Stocks – and Everything Else – Take a Big Fall

After seesawing through the summer between gut-wrenching triple-digit selloffs and euphoric triple-digit rallies, the stock market last week appeared to have finally made up its mind.

And it wasn’t pretty.

Yet another wave of concern over European debt and fresh fears that the U.S. is sliding back into recession whacked investments across the board, from emerging markets to gold futures, small caps to blue chips.

The Dow Jones Industrial Average of 30 big stocks tumbled 6.4%, the Dow’s worst week since Oct. 10, 2008. The broader Standard & Poor’s 500-stock index finished down 6.5%, while the tech-dominiated Nasdaq Composite dropped 5.3%. Asian and European indexes logged similar declines.

Oil prices fell 9.2%. Silver fell 26%. And even gold, the market darling of the past year, dropped 9.6%.

And adding insult to all those investors’ injuries: Yields on the benchmark 10-year U.S. Treasury note fell to 1.8% — a nice value boost for bondholders to be sure, but still just $18 annual interest income on a $1,000 bond.

Here are some questions and answers to explain how we got into this mess, where things go from here and what investors can do about it:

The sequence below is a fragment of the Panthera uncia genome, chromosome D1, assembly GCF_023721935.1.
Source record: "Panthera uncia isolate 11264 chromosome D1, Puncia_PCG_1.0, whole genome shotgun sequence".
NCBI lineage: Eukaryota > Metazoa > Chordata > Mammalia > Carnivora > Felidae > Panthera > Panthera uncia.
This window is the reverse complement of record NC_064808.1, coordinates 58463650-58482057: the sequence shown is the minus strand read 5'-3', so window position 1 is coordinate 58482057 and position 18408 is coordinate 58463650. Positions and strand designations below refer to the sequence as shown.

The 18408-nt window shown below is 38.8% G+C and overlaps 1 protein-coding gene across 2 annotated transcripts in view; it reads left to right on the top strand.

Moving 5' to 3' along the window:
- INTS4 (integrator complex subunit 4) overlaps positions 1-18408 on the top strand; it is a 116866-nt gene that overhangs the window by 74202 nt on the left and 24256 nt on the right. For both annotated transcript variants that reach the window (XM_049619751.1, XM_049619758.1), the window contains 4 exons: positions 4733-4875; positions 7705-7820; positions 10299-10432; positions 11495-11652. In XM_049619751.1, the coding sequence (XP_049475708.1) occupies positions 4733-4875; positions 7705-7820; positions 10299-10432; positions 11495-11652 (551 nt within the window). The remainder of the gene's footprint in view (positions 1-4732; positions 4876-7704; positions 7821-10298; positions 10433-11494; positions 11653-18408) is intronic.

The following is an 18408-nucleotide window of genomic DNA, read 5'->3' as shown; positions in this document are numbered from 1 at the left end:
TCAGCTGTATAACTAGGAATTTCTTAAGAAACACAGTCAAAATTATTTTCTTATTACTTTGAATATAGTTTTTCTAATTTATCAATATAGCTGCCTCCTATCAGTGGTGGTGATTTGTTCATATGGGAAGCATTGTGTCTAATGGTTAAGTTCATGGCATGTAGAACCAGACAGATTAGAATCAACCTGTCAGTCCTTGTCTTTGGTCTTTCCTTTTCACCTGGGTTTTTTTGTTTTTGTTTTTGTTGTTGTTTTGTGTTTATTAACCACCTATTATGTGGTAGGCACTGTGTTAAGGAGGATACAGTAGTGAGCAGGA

Q: What happened in the market last week and why?

A: For months, investors have been worried about European debt problems and weak growth in the U.S.
Last week, the Federal Reserve gave the U.S. economy a bleak prognosis. And while the Fed will buy long-term debt, to try to push down home-mortgage and other interest rates, it already has attempted to juice the economy with two major “quantitative easing” efforts over the past two years — with little impact.

There’s also little the government can do, as political and debt pressures make it impossible to launch a big spending program. As such, the U.S. economy will have to dig itself out of its hole without much help, a challenging task.

Q: Anything else worrying markets?

A: White-hot growth in nations such as China and Brazil once encouraged even gloomy investors. But signs are pointing to a slowdown in almost every market, adding to the jitters.

“The world is now in a synchronized slowdown,” says Mohamed A. El-Erian, chief executive of Pacific Investment Management Co.